Monday, April 7, 2008

My Very Own Meteor Shower (part 1)

My life has gone through so many amazing things this past month, that I have to break it down into readable segments. So much has happened that it really works best if told in parts. This is part one.


If I had a moment to explain... I wonder if I could.

Imagine being thrown into a forest in the thick of the night. Feeling lost, desperate and horribly afraid, you cry out to God. You beg Him to get you out, to send you home- anything to get you out of the nightmare. But all you hear is the echo of your own voice. You crouch on the floor and cry in despair, when all of the sudden- a flash of light. As you look up, you notice the tail end of a shooting star. It’s enough to distract you. Thinking of the stars in the sky and the universe that holds them makes the forest seem small by comparison. Your faith begins to build. Not too much later, you spot another one. Then another. And another. Before you know it, you’re standing in the middle of a meteor shower, an awesome display of God’s power for an audience of one. You.

If you can imagine being there, then you have a faint glimpse of the stunning moments that I have recently experienced.







A CRY OF FAITH (where it all began)


I remember when my husband and I walked out of the geneticists’ office. I remember the smell of wet dirt and the grayness of the sky. The weather was slightly cool, but it felt like ice. My heart had just been broken. No- it had been smashed, stomped and pulverized. Holding my husband’s hand, I still felt alone. So did he. When your child is diagnosed with a disorder that takes away your hope for her future, the brokenness is yours alone to bear. No amount of hugs, kisses or talking takes the pain away.


Katy had turned one merely days before. When other parents celebrate with party hats and cake, we were taking our birthday girl for blood draws and lab work. The news was bad. They said that she had a metabolic disorder. It was genetic. Her condition made protein toxic to her brain. Since we did not know about the disorder until that week, we had not placed her on a diet that could have saved her mind (she was born in Mexico, where these tests are not run). Now we stood there, listening to how we had hurt her brain beyond repair.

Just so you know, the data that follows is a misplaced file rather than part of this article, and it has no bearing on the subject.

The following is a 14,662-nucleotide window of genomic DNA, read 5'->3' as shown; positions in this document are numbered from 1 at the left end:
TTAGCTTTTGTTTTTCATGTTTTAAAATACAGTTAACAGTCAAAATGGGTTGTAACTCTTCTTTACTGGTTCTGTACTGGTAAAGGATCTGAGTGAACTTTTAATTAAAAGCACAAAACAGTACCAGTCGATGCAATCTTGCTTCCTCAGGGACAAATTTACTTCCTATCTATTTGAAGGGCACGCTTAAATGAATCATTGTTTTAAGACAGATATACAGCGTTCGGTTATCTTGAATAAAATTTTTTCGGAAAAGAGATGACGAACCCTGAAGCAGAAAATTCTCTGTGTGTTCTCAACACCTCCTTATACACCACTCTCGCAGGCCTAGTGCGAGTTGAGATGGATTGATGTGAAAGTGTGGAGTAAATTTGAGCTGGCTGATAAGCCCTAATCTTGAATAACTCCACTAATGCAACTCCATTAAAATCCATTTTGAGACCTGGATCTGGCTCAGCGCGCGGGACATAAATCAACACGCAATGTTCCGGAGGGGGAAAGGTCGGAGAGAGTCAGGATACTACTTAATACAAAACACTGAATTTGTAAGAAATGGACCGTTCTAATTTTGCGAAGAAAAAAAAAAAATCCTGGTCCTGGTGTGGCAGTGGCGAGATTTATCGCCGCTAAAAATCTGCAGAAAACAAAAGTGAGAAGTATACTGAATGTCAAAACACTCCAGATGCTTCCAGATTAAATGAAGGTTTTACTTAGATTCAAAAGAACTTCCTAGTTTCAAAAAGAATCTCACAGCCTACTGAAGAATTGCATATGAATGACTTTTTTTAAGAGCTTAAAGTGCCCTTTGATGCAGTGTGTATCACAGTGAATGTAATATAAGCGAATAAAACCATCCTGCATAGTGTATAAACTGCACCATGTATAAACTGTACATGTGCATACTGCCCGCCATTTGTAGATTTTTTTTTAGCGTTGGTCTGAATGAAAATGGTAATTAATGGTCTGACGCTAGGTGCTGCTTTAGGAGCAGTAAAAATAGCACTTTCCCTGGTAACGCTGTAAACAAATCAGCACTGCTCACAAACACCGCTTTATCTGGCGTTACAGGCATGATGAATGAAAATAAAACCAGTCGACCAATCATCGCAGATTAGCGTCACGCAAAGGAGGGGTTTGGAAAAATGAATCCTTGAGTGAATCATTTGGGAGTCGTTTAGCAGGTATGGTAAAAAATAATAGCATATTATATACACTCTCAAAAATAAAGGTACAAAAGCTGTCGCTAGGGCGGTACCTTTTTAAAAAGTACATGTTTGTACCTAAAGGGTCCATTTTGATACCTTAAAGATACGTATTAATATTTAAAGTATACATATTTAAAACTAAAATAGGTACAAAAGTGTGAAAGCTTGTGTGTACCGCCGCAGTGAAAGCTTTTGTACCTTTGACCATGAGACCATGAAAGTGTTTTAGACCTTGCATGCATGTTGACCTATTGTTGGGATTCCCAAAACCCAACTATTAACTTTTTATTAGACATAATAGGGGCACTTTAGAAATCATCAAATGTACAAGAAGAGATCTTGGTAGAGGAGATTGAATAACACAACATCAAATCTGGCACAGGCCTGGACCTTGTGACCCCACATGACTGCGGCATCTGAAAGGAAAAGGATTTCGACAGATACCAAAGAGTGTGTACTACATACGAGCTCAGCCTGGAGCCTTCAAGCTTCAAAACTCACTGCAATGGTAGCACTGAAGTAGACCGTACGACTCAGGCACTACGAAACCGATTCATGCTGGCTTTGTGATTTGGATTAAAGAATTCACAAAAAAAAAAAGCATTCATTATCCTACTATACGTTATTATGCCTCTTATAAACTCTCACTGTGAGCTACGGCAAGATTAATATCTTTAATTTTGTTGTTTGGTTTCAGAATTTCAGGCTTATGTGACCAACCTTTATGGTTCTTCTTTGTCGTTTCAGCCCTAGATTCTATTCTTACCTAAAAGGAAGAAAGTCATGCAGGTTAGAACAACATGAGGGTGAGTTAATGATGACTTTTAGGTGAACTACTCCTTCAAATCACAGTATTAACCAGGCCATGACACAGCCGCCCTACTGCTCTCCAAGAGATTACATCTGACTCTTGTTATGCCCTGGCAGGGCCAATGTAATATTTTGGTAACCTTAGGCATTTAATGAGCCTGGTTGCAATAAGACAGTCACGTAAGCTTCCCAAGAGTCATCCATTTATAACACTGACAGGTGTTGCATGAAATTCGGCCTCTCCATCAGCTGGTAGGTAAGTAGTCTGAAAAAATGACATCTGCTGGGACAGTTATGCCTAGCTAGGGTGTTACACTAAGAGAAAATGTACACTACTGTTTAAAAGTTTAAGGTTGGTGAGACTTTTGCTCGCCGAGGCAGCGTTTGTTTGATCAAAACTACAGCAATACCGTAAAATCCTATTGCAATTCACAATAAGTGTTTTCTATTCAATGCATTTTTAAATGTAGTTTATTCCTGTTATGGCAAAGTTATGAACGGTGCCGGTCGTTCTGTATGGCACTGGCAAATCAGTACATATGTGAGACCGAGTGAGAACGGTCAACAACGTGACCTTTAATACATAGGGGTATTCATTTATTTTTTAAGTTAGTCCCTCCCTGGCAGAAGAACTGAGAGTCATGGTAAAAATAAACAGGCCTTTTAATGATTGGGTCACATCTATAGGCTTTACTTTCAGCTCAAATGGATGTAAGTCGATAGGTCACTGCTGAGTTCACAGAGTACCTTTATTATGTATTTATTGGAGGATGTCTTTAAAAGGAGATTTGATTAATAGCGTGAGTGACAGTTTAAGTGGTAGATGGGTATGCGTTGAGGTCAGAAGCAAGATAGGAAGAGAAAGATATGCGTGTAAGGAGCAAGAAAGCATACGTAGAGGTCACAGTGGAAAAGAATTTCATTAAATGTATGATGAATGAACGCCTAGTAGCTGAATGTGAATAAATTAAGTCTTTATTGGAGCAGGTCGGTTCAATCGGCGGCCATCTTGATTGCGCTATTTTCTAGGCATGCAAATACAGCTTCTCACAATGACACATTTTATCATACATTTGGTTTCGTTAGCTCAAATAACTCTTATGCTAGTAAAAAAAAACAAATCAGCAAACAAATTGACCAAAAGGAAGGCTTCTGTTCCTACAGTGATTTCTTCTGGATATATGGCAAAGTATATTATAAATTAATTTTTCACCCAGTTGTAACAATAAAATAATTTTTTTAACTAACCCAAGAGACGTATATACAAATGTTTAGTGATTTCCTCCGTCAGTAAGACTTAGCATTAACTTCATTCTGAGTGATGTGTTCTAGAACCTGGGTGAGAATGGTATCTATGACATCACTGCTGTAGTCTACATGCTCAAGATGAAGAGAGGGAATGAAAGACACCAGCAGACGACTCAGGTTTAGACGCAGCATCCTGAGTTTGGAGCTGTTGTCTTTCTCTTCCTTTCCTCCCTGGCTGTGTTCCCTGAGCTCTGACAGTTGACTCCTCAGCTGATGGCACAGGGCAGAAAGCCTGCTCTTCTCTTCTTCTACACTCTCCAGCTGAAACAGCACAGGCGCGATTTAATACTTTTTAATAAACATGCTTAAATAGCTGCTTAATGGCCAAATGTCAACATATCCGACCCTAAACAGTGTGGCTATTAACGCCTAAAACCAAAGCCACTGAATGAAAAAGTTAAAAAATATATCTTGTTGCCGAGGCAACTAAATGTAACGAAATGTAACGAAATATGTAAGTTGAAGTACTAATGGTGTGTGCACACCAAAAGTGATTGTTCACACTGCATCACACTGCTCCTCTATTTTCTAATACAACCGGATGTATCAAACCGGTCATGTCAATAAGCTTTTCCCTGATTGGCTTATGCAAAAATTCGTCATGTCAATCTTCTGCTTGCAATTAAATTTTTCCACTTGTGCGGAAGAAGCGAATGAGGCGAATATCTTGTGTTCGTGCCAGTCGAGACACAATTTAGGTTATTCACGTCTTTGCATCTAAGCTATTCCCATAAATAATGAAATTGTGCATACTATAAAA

There was a 95% chance that she would be severely brain damaged. Our princess! The one we tried to conceive for so many years! The one I held with tears of joy the moment I first received her. How? How could this be her future?


“She may be five and still not walking,” the geneticist said without hesitation, “expect any development to be slow.”


The evening of the diagnosis, Katy had a seizure in the doctor’s office. It was not uncommon. Her seizures manifested four to six times a day. It was just one more thing to prove that her brain was not OK. We drove home in silence.


After I put Katy to bed, I found Isaac on his knees- crying, praying. I gave him some time, and went to another room to do the same. I don’t remember how it happened, but somehow, we fell asleep- for a few hours.


I awoke to the soft sound of a guitar. Isaac was playing in the living room. He had written a song. I walked in to listen to the words-

Hear my cry, O God; listen to my prayer.
From the ends of the earth I call to you,
I call as my heart grows faint;
lead me to the rock that is higher than I.
For you have been my refuge,
a strong tower against the enemy.
I long to dwell in your house forever
and take refuge in the shelter of your wings.

For you have heard my vows, O God;
you have given me the heritage of those who fear your name.




It was Psalm 61



From that day on, I would hear his song on a daily basis. It became his faith cry. And mine…

2 comments:

Patyrish said...

I am a big fat slobbering crying mess!

Your heart mirrors mine in so many ways. I know your pain and you know mine. It's eerie how I remember the same details of "diagnosis day" for Makily. The smell of the room, the soap on my hands, the spot where I stood pacing waiting for them to tell us. It never leaves you.

That song is beautiful, Isaac is talented and your family touches me.

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